How to Beat Stress, Depression and Anxiety With These Mood Boosting Foods

Dr. Purushothaman
January 17, 2014

Let's face it. From time to time, we all suffer from stress and anxiety, even depression.
It may be work related, family problems or financial concerns. The stress caused by these worries can lead to sleepless nights and health problems, including high blood pressure, heart disease, cancer, stroke and even obesity, caused by lack of sleep.
Then we start to stress over our health problems. It's a vicious cycle.

All antidepressants work by manipulating the brain's use of serotonin, the chemical largely responsible for your mood.
A study published in the British Medical Journal shows that the use of antidepressants can increase the risk of upper gastrointestinal bleeding for people over 65. And the newer types of antidepressants, called selective serotonin reuptake inhibitors {SSRIs} are the worst offenders. These drugs can also cause nausea, headache, dry mouth, insomnia, sexual dysfunction and tremors.
These prescription drugs are NOT the only option for dealing with stress and depression. Studies have found that people respond just as well to natural therapies without the toxic side effects.
According to Dr Michael Rosenbaum, author of "Energy For Life", a B complex supplement, along with vitamin C can make a big difference. He also recommends St John's Wort.
Beware however of drug interactions with this herb. It can be effective for mild depression, but should NEVER be taken if you are on warfarin therapy or taking SSRIs.
As with all changes in diet, you should FIRST discuss it with your family doctor.
For a long time we've known that fish is healthy for you, but American nutritionist Joseph Hibbeln, claims that a fish diet can dramatically improve your state of mind, even cure depression.
Mr Hibbeln, from the US National Institutes of Health, says the Omega 3 fats in fish influence our state of mind by altering one of our brain's key chemical messengers, serotonin.
Lack of it is thought to be the cause of depression. His studies are confirmed by research at Harvard Medical School. Deep sea fish such as tuna, swordfish and salmon are 3 sources of Omega 3 fatty acids.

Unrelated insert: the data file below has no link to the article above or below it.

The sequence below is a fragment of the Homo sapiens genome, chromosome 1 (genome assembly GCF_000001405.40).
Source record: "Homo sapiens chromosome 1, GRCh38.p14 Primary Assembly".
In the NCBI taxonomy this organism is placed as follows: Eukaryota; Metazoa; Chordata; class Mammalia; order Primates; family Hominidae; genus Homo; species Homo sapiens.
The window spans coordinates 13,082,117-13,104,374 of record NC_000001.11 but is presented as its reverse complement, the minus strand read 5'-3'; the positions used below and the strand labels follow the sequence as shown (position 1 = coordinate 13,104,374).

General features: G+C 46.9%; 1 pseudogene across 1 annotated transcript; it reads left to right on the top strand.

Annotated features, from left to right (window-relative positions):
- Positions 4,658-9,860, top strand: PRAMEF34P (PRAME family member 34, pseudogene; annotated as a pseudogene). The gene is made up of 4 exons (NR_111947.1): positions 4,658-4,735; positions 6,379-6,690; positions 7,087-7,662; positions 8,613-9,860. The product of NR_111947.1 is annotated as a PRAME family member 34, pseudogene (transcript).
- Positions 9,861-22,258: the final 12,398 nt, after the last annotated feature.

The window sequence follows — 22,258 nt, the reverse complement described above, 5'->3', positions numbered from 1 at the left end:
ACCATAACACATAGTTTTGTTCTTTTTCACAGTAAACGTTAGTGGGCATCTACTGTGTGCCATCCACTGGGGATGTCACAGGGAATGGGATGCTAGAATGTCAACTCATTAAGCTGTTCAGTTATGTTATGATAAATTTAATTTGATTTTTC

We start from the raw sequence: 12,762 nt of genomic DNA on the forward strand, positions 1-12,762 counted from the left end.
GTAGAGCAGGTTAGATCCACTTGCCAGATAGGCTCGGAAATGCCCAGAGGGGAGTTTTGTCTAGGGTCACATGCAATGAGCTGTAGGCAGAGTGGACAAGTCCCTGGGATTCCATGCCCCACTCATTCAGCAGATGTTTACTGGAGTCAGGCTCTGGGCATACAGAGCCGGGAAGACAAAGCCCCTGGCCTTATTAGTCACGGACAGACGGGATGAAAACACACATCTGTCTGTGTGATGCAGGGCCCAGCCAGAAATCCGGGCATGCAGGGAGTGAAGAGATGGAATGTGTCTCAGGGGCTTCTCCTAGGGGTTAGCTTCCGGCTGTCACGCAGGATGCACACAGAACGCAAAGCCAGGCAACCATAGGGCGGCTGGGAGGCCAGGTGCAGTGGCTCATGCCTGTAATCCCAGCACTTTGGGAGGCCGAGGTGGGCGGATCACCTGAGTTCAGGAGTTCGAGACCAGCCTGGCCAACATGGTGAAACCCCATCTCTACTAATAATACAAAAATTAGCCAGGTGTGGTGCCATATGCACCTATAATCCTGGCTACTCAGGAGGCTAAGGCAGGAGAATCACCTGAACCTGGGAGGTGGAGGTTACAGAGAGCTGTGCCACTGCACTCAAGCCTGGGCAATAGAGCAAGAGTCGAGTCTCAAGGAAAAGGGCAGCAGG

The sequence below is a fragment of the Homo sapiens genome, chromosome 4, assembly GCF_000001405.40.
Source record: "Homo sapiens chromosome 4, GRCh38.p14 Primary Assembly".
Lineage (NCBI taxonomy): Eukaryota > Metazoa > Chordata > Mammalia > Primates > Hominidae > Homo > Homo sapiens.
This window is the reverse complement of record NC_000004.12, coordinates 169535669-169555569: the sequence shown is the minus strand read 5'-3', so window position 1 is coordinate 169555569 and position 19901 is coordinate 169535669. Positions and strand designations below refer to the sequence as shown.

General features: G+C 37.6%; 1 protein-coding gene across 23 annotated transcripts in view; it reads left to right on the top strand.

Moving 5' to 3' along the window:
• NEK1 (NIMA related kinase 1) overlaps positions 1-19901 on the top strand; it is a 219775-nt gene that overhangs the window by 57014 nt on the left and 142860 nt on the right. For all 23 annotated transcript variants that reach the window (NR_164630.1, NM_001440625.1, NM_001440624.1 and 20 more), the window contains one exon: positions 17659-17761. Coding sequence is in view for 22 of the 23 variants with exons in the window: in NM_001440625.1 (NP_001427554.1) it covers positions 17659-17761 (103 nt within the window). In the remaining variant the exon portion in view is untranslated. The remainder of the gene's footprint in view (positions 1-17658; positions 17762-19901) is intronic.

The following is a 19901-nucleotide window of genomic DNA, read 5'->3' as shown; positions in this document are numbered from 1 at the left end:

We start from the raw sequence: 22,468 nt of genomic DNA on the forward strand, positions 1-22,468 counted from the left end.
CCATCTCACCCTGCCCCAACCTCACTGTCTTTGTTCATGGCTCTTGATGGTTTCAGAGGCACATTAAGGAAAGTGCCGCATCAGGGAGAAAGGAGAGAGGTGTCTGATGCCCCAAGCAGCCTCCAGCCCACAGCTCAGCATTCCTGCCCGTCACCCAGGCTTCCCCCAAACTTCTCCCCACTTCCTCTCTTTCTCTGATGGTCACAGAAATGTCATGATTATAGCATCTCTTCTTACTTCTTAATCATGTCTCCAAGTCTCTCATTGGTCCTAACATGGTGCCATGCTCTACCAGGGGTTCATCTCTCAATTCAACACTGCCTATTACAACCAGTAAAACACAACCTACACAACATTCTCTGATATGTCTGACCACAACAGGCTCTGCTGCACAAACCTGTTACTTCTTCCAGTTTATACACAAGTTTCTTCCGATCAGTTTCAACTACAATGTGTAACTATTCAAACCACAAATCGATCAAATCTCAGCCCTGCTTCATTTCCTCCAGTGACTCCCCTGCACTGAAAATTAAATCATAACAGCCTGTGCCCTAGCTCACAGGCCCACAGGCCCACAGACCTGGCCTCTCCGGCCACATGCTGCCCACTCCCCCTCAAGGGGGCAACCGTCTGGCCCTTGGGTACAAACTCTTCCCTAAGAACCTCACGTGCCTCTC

Other sources of serotonin, the neurotransmitter that helps to improve our sense of wellbeing, include: vitamin D { cod liver oil and sunshine}, sunflower seeds, bananas, turkey, avocados, mangoes, broccoli, almonds, vitamin B6 and the mineral magnesium.
Camomile is a herb rich in magnesium and chamomile tea can be effective as a bedtime "relaxant". These "mood foods" are required to convert the amino acid tryptophan to serotonin.
Ginseng is a tonic herb renowned for its benefit in helping the body "adapt" to stress. As a balancer of body energies, it helps to relax and relieve stress as well as promote stamina.
Studies with those suffering mild and major depression have shown low blood concentrations of the B vitamin nutrient folate. Sources of folate include: liver, asparagus, lentils, chick peas, beans, spinach and other leafy green vegetables.
One of the most exciting breakthroughs in natural approaches to treating depression is SAMe. Naturally produced in the human body, it has largest concentrations in the liver, followed by the adrenal glands, heart, kidneys, lungs and brain. Healthy people naturally produce sufficient SAMe, but a deficiency in the blood can result in depression.
SAMe helps increase the blood levels of the neurotransmitters dopamine and serotonin, encouraging the brain cells to be more responsive to these "feel good" chemicals.
This helps promote focus, concentration, calmness and mood elevation. It is also a liver tonic and may assist with arthritis pain. When taken as a supplement, make sure it includes the key nutrients vitamin B12 and folic acid to optimize natural SAMe production.
Never start a new treatment before consulting your doctor, especially if you are currently taking medication. The information published in this article is not intended as a substitute for personal medical advice from your physician or other qualified health-care practitioner. It is for information purposes only.
About the Author
Graeme Lanham is a health researcher, teacher and psychologist with a particular interest in work related stress and depression. He has counselled many teachers on strategies for dealing with stress in the school environment. His new ebook guide, although written for teachers, contains valuable advice for all who suffer from work related or personal stress and depression.
It is available for instant download on Amazon at: =>
A companion guide on the importance of sleep in dealing with depression is also available on Amazon at:=>
PS. If you found this article helpful, why not share it with your friends (particularly if they are teachers), together with the amazon link, on Facebook and Twitter?

Depression and Anxiety
Article Source:

Read Related Recent Articles